What are you listening to at the moment?
Mahler 6, Prokofiev Romeo and Juliet, Beethoven 131, Bill Evans and The Bad Plus, among others!

Vote for your favourite competitor to win the Michael Hill Audience Award
Live and online audience members are encouraged to vote for their favourite competitor.

Voting opens 6 June and the winner of the Michael Hill Audience Prize will be announced during the prize giving on 13 June. 
All live rounds of the Michael Hill International Violin Competition are open to the public. Auckland tickets are on sale through TicketMaster and Queenstown through Ticketek.
For more information, please visit or view the Competition’s Facebook page.

New sponsors

As ever, we greatly appreciate the support of all our sponsors and donors.

Huge thanks goes to Rosie and Dr. Bill Sanderson of Northland Orthopaedic Surgical Group, who are sponsoring the Australian Development Prizewinner Markiyan Melnychenko, to Wallace & Gibbs Group and Untouched World.
We also thank Wayne Peters of Peters MacGregor Capital Management for his ongoing support. Wayne has generously offered to sponsor a second semi-finalist. 

Don't miss...

Chamber Music New Zealand’s Turnovsky Ensemble
This year, the Competition’s touring partner Chamber Music New Zealand is celebrating 50 years of its iconic Chamber Music Contest for young people.
Founded in 1965 the Chamber Music Contest has a long list of alumni including acclaimed pianist Michael Houstoun, members of the NZTrio and violinist Wilma Smith.
For many young musicians, their first encounter with chamber music is through the Contest. Last year nearly 2000 students from 15 regional centres took part.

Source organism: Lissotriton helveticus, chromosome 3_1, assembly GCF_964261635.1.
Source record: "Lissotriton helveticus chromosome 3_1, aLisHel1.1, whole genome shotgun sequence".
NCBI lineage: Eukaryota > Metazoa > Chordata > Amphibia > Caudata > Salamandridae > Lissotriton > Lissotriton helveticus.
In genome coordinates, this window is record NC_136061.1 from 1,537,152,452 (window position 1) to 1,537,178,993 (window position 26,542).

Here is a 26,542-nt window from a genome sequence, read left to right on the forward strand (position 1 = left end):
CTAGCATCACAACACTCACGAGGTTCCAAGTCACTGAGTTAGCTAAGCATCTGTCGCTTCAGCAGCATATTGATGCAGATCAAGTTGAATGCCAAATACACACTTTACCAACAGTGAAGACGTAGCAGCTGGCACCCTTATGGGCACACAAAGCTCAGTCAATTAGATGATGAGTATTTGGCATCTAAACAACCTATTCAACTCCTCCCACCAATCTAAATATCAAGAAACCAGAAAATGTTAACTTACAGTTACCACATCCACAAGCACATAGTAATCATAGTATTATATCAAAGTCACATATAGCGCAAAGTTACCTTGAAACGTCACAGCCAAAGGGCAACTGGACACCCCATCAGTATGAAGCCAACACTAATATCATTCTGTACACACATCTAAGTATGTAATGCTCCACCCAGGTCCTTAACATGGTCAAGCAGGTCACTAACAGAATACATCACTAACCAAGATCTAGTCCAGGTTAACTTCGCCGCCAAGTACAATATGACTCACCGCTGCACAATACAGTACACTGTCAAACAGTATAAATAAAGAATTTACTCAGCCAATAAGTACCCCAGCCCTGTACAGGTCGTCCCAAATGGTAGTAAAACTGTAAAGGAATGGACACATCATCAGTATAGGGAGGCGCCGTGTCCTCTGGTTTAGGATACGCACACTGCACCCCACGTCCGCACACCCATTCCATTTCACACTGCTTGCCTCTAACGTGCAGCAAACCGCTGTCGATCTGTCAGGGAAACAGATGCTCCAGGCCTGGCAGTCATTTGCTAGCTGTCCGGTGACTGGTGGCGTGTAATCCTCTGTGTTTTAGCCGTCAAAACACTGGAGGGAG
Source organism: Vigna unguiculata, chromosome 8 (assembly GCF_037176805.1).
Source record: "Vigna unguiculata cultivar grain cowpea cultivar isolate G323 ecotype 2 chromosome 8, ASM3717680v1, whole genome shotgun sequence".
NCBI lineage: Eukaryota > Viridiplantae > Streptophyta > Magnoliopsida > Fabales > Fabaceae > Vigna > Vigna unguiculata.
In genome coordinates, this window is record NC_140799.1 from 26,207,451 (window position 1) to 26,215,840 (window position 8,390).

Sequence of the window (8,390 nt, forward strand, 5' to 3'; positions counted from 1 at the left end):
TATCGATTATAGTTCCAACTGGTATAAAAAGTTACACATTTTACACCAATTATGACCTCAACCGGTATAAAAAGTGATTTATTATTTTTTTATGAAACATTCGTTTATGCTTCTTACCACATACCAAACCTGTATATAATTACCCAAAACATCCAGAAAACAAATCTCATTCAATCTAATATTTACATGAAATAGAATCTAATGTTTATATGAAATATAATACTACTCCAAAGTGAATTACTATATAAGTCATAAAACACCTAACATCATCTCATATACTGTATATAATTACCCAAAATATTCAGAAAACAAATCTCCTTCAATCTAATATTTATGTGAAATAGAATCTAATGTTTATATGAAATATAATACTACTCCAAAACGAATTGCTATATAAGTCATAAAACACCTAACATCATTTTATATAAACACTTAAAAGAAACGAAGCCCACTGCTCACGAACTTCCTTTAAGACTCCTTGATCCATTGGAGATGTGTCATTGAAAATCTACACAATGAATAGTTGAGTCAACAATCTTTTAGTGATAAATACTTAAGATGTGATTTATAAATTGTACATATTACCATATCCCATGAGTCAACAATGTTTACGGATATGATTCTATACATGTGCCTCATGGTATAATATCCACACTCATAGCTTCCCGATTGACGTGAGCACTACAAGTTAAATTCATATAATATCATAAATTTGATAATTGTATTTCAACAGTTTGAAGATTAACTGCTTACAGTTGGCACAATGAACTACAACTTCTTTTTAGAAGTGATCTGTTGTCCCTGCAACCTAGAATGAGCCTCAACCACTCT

There could be no better way to celebrate 50 years of chamber music than with the Turnovsky Jubilee Ensemble, a fabulous alumni ensemble made up of Contest-winners spanning 25 years. On Friday 12 June, the ensemble (which happens to include many familiar Michael Hill artists) will take to the stage in Auckland during a week of activities supporting musical talent and rising stars.
For more information and tickets, click here.
APO Enigma Variations

Marking the centenary of Douglas Lilburn, founding father of New Zealand music, the Auckland Philharmonia Orchestra’s concert opens with his enduring Aotearoa Overture. Composed when Lilburn was studying in London, Aotearoa is an evocation of longing for his homeland.

Béla Bartók was a composer whose homeland was ever-present; his vigorous Violin Concerto No.2, performed by Competition judge Benjamin Schmid (pictured), is steeped in Hungarian folk music.

In his breakthrough masterwork, the Enigma Variations, Edward Elgar depicted his ‘friends pictured within’ – his wife, his publisher, even his friend’s dog – but never revealed the ‘enigma’. Encompassing the profundity of ‘Nimrod’ and Elgar’s ebullient self-portrait, this is an extraordinary orchestral tour de force.


For more info, please visit their web site.